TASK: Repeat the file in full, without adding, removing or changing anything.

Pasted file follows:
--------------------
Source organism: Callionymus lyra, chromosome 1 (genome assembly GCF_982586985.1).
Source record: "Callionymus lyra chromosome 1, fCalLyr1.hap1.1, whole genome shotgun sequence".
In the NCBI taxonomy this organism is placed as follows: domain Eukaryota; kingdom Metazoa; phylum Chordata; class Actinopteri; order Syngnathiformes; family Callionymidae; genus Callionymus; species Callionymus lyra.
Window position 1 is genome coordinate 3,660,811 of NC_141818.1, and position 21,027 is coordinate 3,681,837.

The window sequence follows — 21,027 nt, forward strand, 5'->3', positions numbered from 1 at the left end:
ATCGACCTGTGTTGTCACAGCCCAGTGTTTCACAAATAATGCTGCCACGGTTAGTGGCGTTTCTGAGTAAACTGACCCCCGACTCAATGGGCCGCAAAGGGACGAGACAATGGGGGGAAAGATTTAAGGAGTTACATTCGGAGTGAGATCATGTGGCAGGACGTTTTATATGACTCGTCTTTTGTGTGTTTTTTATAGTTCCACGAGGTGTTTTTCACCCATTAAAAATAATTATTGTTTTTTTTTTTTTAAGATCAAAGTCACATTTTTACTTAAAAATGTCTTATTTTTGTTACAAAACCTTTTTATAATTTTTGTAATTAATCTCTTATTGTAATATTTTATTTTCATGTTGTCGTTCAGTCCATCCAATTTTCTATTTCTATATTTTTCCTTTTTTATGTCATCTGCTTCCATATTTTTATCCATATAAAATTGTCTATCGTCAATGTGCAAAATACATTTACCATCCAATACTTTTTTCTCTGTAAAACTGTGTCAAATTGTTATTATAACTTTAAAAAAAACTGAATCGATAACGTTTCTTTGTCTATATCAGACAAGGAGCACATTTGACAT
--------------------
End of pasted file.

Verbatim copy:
Source organism: Callionymus lyra, chromosome 1 (genome assembly GCF_982586985.1).
Source record: "Callionymus lyra chromosome 1, fCalLyr1.hap1.1, whole genome shotgun sequence".
In the NCBI taxonomy this organism is placed as follows: domain Eukaryota; kingdom Metazoa; phylum Chordata; class Actinopteri; order Syngnathiformes; family Callionymidae; genus Callionymus; species Callionymus lyra.
Window position 1 is genome coordinate 3,660,811 of NC_141818.1, and position 21,027 is coordinate 3,681,837.

The window sequence follows — 21,027 nt, forward strand, 5'->3', positions numbered from 1 at the left end:
ATCGACCTGTGTTGTCACAGCCCAGTGTTTCACAAATAATGCTGCCACGGTTAGTGGCGTTTCTGAGTAAACTGACCCCCGACTCAATGGGCCGCAAAGGGACGAGACAATGGGGGGAAAGATTTAAGGAGTTACATTCGGAGTGAGATCATGTGGCAGGACGTTTTATATGACTCGTCTTTTGTGTGTTTTTTATAGTTCCACGAGGTGTTTTTCACCCATTAAAAATAATTATTGTTTTTTTTTTTTTAAGATCAAAGTCACATTTTTACTTAAAAATGTCTTATTTTTGTTACAAAACCTTTTTATAATTTTTGTAATTAATCTCTTATTGTAATATTTTATTTTCATGTTGTCGTTCAGTCCATCCAATTTTCTATTTCTATATTTTTCCTTTTTTATGTCATCTGCTTCCATATTTTTATCCATATAAAATTGTCTATCGTCAATGTGCAAAATACATTTACCATCCAATACTTTTTTCTCTGTAAAACTGTGTCAAATTGTTATTATAACTTTAAAAAAAACTGAATCGATAACGTTTCTTTGTCTATATCAGACAAGGAGCACATTTGACAT